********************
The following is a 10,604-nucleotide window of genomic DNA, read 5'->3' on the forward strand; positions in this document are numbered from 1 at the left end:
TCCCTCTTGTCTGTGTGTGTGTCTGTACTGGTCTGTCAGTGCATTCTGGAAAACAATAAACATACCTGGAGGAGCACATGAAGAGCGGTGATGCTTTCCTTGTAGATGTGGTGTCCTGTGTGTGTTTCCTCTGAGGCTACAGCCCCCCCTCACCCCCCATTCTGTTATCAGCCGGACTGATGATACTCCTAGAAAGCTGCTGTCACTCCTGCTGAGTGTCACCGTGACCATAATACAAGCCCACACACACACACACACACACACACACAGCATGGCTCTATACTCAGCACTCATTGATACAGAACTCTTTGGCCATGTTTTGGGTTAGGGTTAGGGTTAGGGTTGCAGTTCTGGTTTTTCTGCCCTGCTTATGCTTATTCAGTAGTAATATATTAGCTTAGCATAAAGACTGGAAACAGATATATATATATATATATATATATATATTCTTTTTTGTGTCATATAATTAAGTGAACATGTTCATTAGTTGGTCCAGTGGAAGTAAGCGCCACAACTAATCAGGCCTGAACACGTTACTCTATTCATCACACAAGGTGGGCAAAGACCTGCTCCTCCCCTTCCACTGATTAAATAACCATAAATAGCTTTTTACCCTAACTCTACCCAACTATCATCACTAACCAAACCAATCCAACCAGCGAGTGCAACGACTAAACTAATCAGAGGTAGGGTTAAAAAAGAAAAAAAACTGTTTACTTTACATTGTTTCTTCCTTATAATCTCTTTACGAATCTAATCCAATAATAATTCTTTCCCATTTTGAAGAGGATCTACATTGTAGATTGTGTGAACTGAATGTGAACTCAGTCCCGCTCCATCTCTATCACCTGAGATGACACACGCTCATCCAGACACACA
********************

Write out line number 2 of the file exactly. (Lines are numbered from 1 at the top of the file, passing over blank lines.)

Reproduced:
TCCCTCTTGTCTGTGTGTGTGTCTGTACTGGTCTGTCAGTGCATTCTGGAAAACAATAAACATACCTGGAGGAGCACATGAAGAGCGGTGATGCTTTCCTTGTAGATGTGGTGTCCTGTGTGTGTTTCCTCTGAGGCTACAGCCCCCCCTCACCCCCCATTCTGTTATCAGCCGGACTGATGATACTCCTAGAAAGCTGCTGTCACTCCTGCTGAGTGTCACCGTGACCATAATACAAGCCCACACACACACACACACACACACACACAGCATGGCTCTATACTCAGCACTCATTGATACAGAACTCTTTGGCCATGTTTTGGGTTAGGGTTAGGGTTAGGGTTGCAGTTCTGGTTTTTCTGCCCTGCTTATGCTTATTCAGTAGTAATATATTAGCTTAGCATAAAGACTGGAAACAGATATATATATATATATATATATATATATTCTTTTTTGTGTCATATAATTAAGTGAACATGTTCATTAGTTGGTCCAGTGGAAGTAAGCGCCACAACTAATCAGGCCTGAACACGTTACTCTATTCATCACACAAGGTGGGCAAAGACCTGCTCCTCCCCTTCCACTGATTAAATAACCATAAATAGCTTTTTACCCTAACTCTACCCAACTATCATCACTAACCAAACCAATCCAACCAGCGAGTGCAACGACTAAACTAATCAGAGGTAGGGTTAAAAAAGAAAAAAAACTGTTTACTTTACATTGTTTCTTCCTTATAATCTCTTTACGAATCTAATCCAATAATAATTCTTTCCCATTTTGAAGAGGATCTACATTGTAGATTGTGTGAACTGAATGTGAACTCAGTCCCGCTCCATCTCTATCACCTGAGATGACACACGCTCATCCAGACACACA